Fellow Travelers

Why stories should always be in your suitcase.

Fellow Travelers

When readers take a trip, books are an important accessory. And I don’t mean just travel guides or phrase books. For people who enjoy reading, a novel or history set in the destination is a great way to enrich the experience.

Some neighbors of mine, for instance, are setting off this week for their first visit to Key West. By coincidence, someone had just been praising Hemingway’s Boat, Paul Hendrickson’s 2011 account of the author’s quarter-century love affair with his boat, Pilar — years spanning his stays in Florida and Cuba. Hendrickson’s wonderfully textured account is a far better way to make the Hemingway connection in Key West than is the annual look-alike contest, and my neighbors dived into it.

Of course, all those people now heading to Cuba after travel restrictions have been eased might want to read it, too. Another acquaintance who made the trek, however, found Rachel Kushner’s 2008 novel of expatriate life on the cusp of the revolution, Telex from Cuba, to be very helpful in conjuring up some of the ghostly legacies still present on the island.

Armchair travel is one of the big reasons people read books, but they can also add whole dimensions of history and culture when you actually go to new places. Some well-traveled friends — not jetsetters, just wanderers — were quite taken by Azerbaijan when they visited the central Asian country a few years ago. The romance and allure of the place comes alive in Kurban Said’s classic, Ali and Nino, a Romeo-and-Juliet tale of doomed love between a Muslim and a Christian in Baku as the onset of World War I tears apart the peaceful coexistence of these cultures. I recommended it to them as a way to recapture some of the place’s mystique.

When a couple said they were planning a trip to Malta in the fall, I could only recommend Simon Mawer’s historical novel, The Bitter Cross. It is a tale set in the 16th century with a real knight of Malta — the fighting kind — as protagonist, and Mawer brings all his dark cynicism about the ambivalence of religion to bear in a story that vividly depicts the fortress history of this tiny island in the middle of the Mediterranean.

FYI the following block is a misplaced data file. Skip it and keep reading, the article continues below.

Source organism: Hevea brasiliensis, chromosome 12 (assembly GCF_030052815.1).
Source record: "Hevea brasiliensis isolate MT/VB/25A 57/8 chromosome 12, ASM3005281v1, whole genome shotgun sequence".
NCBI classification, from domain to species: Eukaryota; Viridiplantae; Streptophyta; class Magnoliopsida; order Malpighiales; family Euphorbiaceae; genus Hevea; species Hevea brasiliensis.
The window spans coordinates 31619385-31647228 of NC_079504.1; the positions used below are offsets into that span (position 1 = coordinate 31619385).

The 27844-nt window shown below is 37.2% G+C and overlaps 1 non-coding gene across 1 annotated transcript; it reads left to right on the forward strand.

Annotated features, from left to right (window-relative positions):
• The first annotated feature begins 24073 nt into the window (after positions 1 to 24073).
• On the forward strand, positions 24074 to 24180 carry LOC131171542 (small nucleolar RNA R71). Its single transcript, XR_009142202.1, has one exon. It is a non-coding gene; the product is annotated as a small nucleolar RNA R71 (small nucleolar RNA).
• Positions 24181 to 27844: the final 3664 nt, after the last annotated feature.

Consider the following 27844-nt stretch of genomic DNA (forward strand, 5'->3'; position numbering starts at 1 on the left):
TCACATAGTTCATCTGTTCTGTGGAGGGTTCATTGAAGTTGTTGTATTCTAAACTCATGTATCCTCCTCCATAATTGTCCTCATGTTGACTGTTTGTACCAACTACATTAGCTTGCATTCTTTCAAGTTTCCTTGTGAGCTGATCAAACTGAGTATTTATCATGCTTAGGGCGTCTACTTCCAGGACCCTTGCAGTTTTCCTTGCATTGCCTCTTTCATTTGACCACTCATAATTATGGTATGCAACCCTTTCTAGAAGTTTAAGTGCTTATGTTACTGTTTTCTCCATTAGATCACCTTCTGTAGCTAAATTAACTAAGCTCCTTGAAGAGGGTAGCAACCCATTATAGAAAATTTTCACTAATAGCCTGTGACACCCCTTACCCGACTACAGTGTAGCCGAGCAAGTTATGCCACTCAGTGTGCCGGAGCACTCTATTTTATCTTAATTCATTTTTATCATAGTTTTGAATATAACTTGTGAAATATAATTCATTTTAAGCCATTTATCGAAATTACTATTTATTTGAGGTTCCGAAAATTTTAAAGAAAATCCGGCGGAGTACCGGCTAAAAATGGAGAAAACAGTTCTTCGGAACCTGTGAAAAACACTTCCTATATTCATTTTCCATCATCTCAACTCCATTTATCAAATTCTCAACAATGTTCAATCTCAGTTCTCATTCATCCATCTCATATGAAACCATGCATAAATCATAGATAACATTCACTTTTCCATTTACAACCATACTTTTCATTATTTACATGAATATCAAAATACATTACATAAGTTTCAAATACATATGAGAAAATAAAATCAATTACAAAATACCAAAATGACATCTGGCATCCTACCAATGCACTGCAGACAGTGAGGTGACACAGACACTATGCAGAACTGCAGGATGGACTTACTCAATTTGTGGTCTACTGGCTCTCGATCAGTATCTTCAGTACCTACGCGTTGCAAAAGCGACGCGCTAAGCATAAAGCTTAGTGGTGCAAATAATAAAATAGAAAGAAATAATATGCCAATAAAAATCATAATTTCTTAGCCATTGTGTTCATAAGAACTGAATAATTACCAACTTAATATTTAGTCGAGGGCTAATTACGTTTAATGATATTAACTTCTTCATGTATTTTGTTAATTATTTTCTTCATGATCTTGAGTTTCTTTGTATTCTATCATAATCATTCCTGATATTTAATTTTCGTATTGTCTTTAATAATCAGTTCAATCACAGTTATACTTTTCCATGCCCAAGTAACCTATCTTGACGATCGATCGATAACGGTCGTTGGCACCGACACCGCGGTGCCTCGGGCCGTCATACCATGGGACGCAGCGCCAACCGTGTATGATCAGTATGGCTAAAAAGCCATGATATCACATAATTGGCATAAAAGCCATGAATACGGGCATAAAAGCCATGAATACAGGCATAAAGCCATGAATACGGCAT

Closer to home, a friend moving to Santa Fe latched onto Hampton Sides’ marvelous Blood and Thunder, an epic narrative of the conquest of the West centered on Kit Carson and New Mexico. It is a history almost still visible in the mountains and canyons of that state at the crossroads of three cultures — the new American culture arriving from the East meeting the ancient Pueblo cultures and long-established Hispanic settlements. How can you understand New Mexico without reading this?

You can read on the plane there, or during those idle periods of relaxation during your visit. Beforehand, to imbue yourself with the spirit of the place, or afterward to nourish the inspiration you carried home. There’s hardly a place you can go to that doesn’t have a book written about it, often a very good one. Reading it will only enhance your experience.

Darrell Delamaide is the author of Gold and The Grand Mirage.

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